Oklahoma City is becoming a growing destination for families seeking a different type of cancer radiation treatment.
Patients come from as far away as Malaysia and the United Kingdom for treatment at Procure Proton Therapy Center. It is one of only about a dozen places in the United States offering the specialized radiation.
“I like football, or soccer,” Liam Volrath said.
The British 10-year-old is adjusting to the U.S. His therapy dog comforts him through all the changes life has brought the last two months.
“I don't think anyone ever thinks that their child will get cancer,” said Sandra Vollrath, Liam's mother.
Liam was diagnosed with a brain tumor called a medulloblastoma in October and after an 11-hour surgery, he needed to start radiation almost immediately. His parents wanted a specialized form of radiation called proton beam therapy, but the United Kingdom does not have any proton therapy centers.
The Vollraths brought Liam to Procure Proton Therapy Center in Oklahoma City.
“We never thought that we would have to go thousands and thousands of miles for cancer treatment for our 10 year old,” said Vollrath.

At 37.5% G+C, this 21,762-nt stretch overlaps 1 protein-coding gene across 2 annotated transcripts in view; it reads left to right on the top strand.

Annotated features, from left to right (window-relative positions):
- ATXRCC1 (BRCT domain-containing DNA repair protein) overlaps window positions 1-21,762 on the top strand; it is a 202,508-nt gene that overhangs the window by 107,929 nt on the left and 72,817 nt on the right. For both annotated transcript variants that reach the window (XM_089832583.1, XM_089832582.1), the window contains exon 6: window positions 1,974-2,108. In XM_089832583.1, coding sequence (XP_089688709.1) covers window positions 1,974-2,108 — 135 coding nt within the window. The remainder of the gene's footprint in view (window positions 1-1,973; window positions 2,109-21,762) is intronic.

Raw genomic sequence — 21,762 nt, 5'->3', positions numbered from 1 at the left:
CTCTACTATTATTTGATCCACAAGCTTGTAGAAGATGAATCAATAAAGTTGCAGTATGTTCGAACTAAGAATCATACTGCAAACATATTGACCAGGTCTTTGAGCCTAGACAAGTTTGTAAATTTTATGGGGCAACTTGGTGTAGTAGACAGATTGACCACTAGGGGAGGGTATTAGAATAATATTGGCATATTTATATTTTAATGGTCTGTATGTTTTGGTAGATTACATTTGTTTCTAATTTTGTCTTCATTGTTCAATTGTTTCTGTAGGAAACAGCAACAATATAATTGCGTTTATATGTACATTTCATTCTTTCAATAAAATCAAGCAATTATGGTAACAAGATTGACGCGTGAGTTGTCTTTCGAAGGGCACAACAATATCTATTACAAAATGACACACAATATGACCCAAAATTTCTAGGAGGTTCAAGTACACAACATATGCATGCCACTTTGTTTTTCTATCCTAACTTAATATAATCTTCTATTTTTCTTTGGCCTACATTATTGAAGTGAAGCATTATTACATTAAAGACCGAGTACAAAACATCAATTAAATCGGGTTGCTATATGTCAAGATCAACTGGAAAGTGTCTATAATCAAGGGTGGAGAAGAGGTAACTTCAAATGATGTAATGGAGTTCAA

Proton beam therapy is a specialized form of radiation that pinpoints the treatment areas using molds customized for each patient's tumor.
“If one thinks of standard x-ray radiation, like a shotgun that hits everything in the area, proton radiation is like a target rifle,” explained Dr. Andrew Chang, Radiation Oncologist at ProCure. “It allows us to pinpoint where we are giving the radiation.”
The good tissue is spared, reducing the side effects. Typically, treatments are daily, 30-minute sessions for six to eight weeks. Liam requires radiation on his whole brain and spine.
“You appreciate the little things in life a lot more. You appreciate even the moments when you get really annoyed with them, when they're screaming and shouting, fighting with their siblings,” said Vollrath.
Now, the family is hoping for a Christmas miracle.
“He should finish on Christmas Eve and ring the bell just before Christmas Day, which would be amazing,” Vollrath told News 9.
Procure has a formal partnership with the National Health Service in the United Kingdom. The UK sends about 120 families a year to the center for treatment.